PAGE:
I am reading Bring up the Bodies, Hilary Mantel's sequel to the brilliant Wolf Hall and was struck by two lines back in the first chapter:

We think time cannot touch the dead, but it touches their monuments, leaving them snub-nosed and stub-fingered from the accidents and attrition of time. (p.10)

But what has been done can never be undone and the passing of time puts everyone and everything into a more realistic perspective. Even the most glorious monuments crumble as the glories and catastrophes of the past are reappraised in the light of subsequent events – the future being contingent on what has brought us to that particular place. Time never stands still and even death doesn't spare us from judgement.

Later Thomas Cromwell is reading his papers and is cross to see that manipulation of the grain market is allowing 'some little lordling' to promote 'famine for fat profit':

Two years ago, at Southwark, seven Londoners were crushed to death in fighting for a dole of bread. It is a shame to England that the king's subjects should starve. (p.28)

Plus ca change, we might say. Yet the same mechanisms that operated in the 1530s can still be seen today. People – and what motivates them for power, greed or mere survival – remain the same as time marches on and human ingenuity progresses.

So, this last week we were confronted by (a) a government that can find billions of pounds for banks and Olympics, but employs a firm to find sick people fit for work in order to bring down the welfare costs, and (b) a debate going on in some UK cities and towns about whether or not to accept local authority grants to help provide basic food for poor and vulnerable people though charitable food banks. (Does accepting the money make such banks an institutional feature for the future and compromise the charities or churches involved?)

It is a shame to England – and notions of civilisation – that our national priorities look like this. We are used to sending money to help poor people in developing world countries. Now we have (as, in fact, we always did have) very poor people in our own communities dependent for food on local charitable donations. Those running the food banks deserve enormous credit, as do the shops and food outlets that are letting surplus goods be offered to them. But, we have to ask what sort of a society this is and how we would answer to the cry of the Old Testament prophets about such priorities.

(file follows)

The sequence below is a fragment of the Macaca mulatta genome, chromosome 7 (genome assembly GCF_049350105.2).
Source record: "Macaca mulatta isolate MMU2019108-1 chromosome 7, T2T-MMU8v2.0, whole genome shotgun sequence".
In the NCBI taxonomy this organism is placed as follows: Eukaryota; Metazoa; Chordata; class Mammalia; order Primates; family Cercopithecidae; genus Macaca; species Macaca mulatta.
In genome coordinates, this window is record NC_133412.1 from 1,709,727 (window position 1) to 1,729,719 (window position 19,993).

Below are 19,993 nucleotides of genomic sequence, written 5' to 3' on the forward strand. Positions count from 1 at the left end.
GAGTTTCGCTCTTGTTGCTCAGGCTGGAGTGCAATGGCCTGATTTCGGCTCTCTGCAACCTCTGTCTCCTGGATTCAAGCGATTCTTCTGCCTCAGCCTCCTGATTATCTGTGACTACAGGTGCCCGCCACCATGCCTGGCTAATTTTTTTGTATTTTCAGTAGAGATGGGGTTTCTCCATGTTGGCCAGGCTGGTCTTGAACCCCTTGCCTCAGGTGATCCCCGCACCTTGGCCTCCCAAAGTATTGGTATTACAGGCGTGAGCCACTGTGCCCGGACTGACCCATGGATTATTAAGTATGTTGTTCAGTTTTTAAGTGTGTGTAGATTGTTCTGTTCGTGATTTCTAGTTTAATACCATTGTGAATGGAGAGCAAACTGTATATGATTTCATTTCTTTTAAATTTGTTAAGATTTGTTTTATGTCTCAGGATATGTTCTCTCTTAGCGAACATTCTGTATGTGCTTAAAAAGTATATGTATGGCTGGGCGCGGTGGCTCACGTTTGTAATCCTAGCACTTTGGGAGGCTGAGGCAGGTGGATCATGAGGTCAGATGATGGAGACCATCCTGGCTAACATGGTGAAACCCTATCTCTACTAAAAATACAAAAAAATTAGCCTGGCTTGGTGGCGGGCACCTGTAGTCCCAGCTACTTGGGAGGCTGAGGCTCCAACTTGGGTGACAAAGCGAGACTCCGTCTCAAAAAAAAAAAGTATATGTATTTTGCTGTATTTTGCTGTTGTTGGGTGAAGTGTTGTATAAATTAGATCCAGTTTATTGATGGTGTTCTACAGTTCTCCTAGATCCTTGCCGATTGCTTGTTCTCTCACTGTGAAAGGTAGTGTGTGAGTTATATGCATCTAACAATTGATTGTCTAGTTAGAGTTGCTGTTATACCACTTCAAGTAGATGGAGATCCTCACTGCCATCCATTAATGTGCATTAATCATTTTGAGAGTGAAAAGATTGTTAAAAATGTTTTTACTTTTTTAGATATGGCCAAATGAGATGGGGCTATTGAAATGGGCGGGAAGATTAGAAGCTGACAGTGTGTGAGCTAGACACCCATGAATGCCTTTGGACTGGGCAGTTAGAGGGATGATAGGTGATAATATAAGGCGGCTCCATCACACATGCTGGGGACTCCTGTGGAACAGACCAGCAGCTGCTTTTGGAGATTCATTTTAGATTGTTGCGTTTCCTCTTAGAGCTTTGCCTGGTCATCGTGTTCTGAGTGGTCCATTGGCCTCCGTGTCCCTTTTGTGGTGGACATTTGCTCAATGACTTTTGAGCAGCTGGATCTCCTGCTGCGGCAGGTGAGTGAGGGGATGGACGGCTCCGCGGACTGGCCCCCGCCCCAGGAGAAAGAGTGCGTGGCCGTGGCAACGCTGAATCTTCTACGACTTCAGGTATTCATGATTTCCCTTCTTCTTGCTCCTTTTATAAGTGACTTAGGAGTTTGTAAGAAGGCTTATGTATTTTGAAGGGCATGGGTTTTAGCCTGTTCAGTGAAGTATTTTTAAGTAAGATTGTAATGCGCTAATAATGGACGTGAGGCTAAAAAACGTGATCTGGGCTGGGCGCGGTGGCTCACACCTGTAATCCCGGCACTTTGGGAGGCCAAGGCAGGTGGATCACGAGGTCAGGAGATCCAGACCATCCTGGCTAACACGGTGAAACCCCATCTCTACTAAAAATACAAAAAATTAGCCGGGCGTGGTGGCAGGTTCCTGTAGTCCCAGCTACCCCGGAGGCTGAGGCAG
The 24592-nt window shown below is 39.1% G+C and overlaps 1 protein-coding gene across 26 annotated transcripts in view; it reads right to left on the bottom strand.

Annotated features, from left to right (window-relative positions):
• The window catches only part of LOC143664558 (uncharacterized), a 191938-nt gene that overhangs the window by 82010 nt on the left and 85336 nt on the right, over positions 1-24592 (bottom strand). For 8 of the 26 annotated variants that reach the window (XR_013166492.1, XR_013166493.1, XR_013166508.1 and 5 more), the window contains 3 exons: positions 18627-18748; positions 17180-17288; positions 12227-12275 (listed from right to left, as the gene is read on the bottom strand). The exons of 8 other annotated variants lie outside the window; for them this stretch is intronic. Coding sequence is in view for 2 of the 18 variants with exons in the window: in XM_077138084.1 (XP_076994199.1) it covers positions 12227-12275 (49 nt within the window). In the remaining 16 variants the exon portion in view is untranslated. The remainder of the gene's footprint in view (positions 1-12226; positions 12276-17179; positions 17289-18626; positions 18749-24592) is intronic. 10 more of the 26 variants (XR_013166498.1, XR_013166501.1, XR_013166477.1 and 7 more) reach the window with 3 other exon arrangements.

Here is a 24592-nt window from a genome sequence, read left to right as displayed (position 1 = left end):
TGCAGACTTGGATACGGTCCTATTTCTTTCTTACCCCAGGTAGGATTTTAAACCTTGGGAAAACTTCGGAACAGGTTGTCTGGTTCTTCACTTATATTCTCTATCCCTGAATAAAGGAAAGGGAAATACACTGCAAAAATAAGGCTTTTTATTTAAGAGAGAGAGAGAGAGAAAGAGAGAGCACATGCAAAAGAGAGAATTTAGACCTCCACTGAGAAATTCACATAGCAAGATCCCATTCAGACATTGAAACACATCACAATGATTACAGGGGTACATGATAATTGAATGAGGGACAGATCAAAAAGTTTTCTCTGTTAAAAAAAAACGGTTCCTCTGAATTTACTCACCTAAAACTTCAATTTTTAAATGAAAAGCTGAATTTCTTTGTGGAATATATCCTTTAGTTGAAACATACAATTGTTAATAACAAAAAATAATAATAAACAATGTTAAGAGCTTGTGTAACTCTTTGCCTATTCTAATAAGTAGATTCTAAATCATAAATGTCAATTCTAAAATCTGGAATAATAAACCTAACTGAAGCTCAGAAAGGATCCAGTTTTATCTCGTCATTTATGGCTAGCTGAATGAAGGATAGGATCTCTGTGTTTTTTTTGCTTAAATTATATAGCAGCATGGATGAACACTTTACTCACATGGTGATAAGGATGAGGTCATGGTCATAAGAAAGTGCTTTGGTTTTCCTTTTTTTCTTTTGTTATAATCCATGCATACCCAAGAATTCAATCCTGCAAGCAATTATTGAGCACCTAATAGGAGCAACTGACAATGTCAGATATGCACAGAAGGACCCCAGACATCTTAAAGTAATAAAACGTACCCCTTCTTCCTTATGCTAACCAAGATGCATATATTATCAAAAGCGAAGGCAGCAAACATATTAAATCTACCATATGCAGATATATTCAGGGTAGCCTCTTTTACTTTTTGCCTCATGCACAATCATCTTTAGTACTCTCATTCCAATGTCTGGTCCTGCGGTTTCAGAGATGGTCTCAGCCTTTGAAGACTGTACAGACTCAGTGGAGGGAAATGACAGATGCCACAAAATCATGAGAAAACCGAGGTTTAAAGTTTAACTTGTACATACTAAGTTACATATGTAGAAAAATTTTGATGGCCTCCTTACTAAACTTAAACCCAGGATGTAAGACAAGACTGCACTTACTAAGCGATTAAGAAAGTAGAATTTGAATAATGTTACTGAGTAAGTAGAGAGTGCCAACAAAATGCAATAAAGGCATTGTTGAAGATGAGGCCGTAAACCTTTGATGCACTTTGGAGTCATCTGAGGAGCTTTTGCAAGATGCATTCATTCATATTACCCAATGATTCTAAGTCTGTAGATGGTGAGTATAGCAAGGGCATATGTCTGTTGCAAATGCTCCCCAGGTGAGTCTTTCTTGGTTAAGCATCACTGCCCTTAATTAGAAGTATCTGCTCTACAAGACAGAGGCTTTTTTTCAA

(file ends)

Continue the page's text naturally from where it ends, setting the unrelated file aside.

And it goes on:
But, if shame is being doled out, the Church of England must hang its head once again. I know from experience in my last diocese and my current diocese that the safeguarding of young and vulnerable people is taken with great seriousness, that the disasters of the past should not and could not happen again. (Since coming to Bradford I have given considerable attention to these matters and had already arranged – as just one part of our strategy – for my senior team to spend a day in September working through a range of scenarios in order to check our systems and responses. This will be led by a retired detective and a lawyer. The focus is not on protecting the diocese, but on ensuring the best process and outcome for potential survivors/victims.)

However, the report on the disaster that is Chichester rightly makes recommendations for the whole Church of England. One or two of them raise questions that are not covered by the report and might have implications not yet considered, but that is for further appraisal in the coming weeks. The significant point about the Chichester report is the recognition that the safeguarding failures are largely the result of institutional incoherence, a failure of leadership and structural fragmentation.

One thing this suggests is that any diocese needs clear authority structures, clear processes and communications, clear structural consistency and coherence, and clear integrity of purpose. If this is not so, matters such as safeguarding will never be considered or administered consistently across the piece. This is what Monty Python called 'the bleeding obvious'. But, the church is dogged by people who bemoan talk about structures, infrastructure and policies as if administration was somehow 'unspiritual'. The Chichester business brings it starkly home that where the structures are not well-oiled everything else becomes vulnerable.

Yesterday I was writing a piece about 'renouncing evil' for publication later. The Chichester report – and the responses by the Archbishop of Canterbury and the Bishop of Southwell & Nottingham – names the behaviour of abusive people – particularly clergy – for what it is.

The new Bishop of Chichester is a good man and he hasn't even started yet. My prayers are for him as he starts to sort out the mess he has inherited – a mess that has caused suffering to abused people and rightly put the spotlight back onto how the Church of England fulfils its vocation: to speak for the voiceless, to bring the Jesus of the Gospels to people, to facilitate reconciliation and healing, to demonstrate the power of realism, repentance and forgiveness.

But, first, the shame has to be experienced and named.